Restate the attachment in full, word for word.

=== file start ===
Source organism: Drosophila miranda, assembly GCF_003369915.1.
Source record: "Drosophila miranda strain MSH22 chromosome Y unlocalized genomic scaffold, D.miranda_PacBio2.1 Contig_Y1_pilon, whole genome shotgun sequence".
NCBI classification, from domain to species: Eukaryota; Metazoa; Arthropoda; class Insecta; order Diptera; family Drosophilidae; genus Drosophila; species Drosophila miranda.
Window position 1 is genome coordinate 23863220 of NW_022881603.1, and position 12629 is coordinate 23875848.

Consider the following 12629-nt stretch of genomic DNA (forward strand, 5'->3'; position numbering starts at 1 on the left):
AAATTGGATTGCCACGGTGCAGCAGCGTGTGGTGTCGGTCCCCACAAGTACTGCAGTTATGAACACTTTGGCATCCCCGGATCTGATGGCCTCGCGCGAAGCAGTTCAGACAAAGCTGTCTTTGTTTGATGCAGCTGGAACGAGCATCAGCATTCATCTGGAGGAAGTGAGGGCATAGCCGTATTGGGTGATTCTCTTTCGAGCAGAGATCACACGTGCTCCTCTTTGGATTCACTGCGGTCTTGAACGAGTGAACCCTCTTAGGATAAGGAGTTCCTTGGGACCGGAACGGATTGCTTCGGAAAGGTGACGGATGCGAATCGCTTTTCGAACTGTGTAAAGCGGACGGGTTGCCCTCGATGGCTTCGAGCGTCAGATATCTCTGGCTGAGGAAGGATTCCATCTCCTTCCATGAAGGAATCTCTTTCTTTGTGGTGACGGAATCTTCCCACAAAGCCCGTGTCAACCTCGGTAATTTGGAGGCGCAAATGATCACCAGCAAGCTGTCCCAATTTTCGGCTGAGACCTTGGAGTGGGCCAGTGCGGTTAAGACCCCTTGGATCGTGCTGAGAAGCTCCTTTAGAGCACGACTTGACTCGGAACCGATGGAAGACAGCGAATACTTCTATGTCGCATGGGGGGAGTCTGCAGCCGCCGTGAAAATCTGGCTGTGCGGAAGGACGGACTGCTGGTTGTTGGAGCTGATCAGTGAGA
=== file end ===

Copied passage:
Source organism: Drosophila miranda, assembly GCF_003369915.1.
Source record: "Drosophila miranda strain MSH22 chromosome Y unlocalized genomic scaffold, D.miranda_PacBio2.1 Contig_Y1_pilon, whole genome shotgun sequence".
NCBI classification, from domain to species: Eukaryota; Metazoa; Arthropoda; class Insecta; order Diptera; family Drosophilidae; genus Drosophila; species Drosophila miranda.
Window position 1 is genome coordinate 23863220 of NW_022881603.1, and position 12629 is coordinate 23875848.

Consider the following 12629-nt stretch of genomic DNA (forward strand, 5'->3'; position numbering starts at 1 on the left):
AAATTGGATTGCCACGGTGCAGCAGCGTGTGGTGTCGGTCCCCACAAGTACTGCAGTTATGAACACTTTGGCATCCCCGGATCTGATGGCCTCGCGCGAAGCAGTTCAGACAAAGCTGTCTTTGTTTGATGCAGCTGGAACGAGCATCAGCATTCATCTGGAGGAAGTGAGGGCATAGCCGTATTGGGTGATTCTCTTTCGAGCAGAGATCACACGTGCTCCTCTTTGGATTCACTGCGGTCTTGAACGAGTGAACCCTCTTAGGATAAGGAGTTCCTTGGGACCGGAACGGATTGCTTCGGAAAGGTGACGGATGCGAATCGCTTTTCGAACTGTGTAAAGCGGACGGGTTGCCCTCGATGGCTTCGAGCGTCAGATATCTCTGGCTGAGGAAGGATTCCATCTCCTTCCATGAAGGAATCTCTTTCTTTGTGGTGACGGAATCTTCCCACAAAGCCCGTGTCAACCTCGGTAATTTGGAGGCGCAAATGATCACCAGCAAGCTGTCCCAATTTTCGGCTGAGACCTTGGAGTGGGCCAGTGCGGTTAAGACCCCTTGGATCGTGCTGAGAAGCTCCTTTAGAGCACGACTTGACTCGGAACCGATGGAAGACAGCGAATACTTCTATGTCGCATGGGGGGAGTCTGCAGCCGCCGTGAAAATCTGGCTGTGCGGAAGGACGGACTGCTGGTTGTTGGAGCTGATCAGTGAGA